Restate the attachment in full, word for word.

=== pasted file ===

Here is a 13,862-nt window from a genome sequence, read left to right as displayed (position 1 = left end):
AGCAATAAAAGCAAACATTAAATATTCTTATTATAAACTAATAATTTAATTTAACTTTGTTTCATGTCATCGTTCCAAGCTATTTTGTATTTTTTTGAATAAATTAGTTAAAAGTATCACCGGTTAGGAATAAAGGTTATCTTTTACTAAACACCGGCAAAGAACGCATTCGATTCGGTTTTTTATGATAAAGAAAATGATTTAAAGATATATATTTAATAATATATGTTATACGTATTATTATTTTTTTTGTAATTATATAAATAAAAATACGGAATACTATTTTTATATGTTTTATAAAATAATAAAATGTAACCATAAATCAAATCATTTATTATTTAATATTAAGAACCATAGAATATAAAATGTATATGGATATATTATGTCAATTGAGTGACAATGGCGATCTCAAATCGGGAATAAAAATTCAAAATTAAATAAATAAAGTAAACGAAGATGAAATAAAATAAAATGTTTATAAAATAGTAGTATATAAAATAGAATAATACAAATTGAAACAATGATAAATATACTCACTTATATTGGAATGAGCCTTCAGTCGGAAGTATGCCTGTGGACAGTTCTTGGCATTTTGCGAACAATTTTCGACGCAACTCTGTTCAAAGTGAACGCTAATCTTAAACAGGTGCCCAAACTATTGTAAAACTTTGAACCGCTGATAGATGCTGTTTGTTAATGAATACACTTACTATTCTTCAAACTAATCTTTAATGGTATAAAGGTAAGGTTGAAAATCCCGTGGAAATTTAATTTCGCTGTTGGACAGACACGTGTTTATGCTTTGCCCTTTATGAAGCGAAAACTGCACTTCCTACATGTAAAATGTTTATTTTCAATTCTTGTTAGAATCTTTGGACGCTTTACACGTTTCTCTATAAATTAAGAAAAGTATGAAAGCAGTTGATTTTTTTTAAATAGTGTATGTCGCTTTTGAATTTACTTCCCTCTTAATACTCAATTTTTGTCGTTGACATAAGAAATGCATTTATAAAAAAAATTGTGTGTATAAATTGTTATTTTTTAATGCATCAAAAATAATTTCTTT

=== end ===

Here is a 13,862-nt window from a genome sequence, read left to right as displayed (position 1 = left end):
AGCAATAAAAGCAAACATTAAATATTCTTATTATAAACTAATAATTTAATTTAACTTTGTTTCATGTCATCGTTCCAAGCTATTTTGTATTTTTTTGAATAAATTAGTTAAAAGTATCACCGGTTAGGAATAAAGGTTATCTTTTACTAAACACCGGCAAAGAACGCATTCGATTCGGTTTTTTATGATAAAGAAAATGATTTAAAGATATATATTTAATAATATATGTTATACGTATTATTATTTTTTTTGTAATTATATAAATAAAAATACGGAATACTATTTTTATATGTTTTATAAAATAATAAAATGTAACCATAAATCAAATCATTTATTATTTAATATTAAGAACCATAGAATATAAAATGTATATGGATATATTATGTCAATTGAGTGACAATGGCGATCTCAAATCGGGAATAAAAATTCAAAATTAAATAAATAAAGTAAACGAAGATGAAATAAAATAAAATGTTTATAAAATAGTAGTATATAAAATAGAATAATACAAATTGAAACAATGATAAATATACTCACTTATATTGGAATGAGCCTTCAGTCGGAAGTATGCCTGTGGACAGTTCTTGGCATTTTGCGAACAATTTTCGACGCAACTCTGTTCAAAGTGAACGCTAATCTTAAACAGGTGCCCAAACTATTGTAAAACTTTGAACCGCTGATAGATGCTGTTTGTTAATGAATACACTTACTATTCTTCAAACTAATCTTTAATGGTATAAAGGTAAGGTTGAAAATCCCGTGGAAATTTAATTTCGCTGTTGGACAGACACGTGTTTATGCTTTGCCCTTTATGAAGCGAAAACTGCACTTCCTACATGTAAAATGTTTATTTTCAATTCTTGTTAGAATCTTTGGACGCTTTACACGTTTCTCTATAAATTAAGAAAAGTATGAAAGCAGTTGATTTTTTTTAAATAGTGTATGTCGCTTTTGAATTTACTTCCCTCTTAATACTCAATTTTTGTCGTTGACATAAGAAATGCATTTATAAAAAAAATTGTGTGTATAAATTGTTATTTTTTAATGCATCAAAAATAATTTCTTT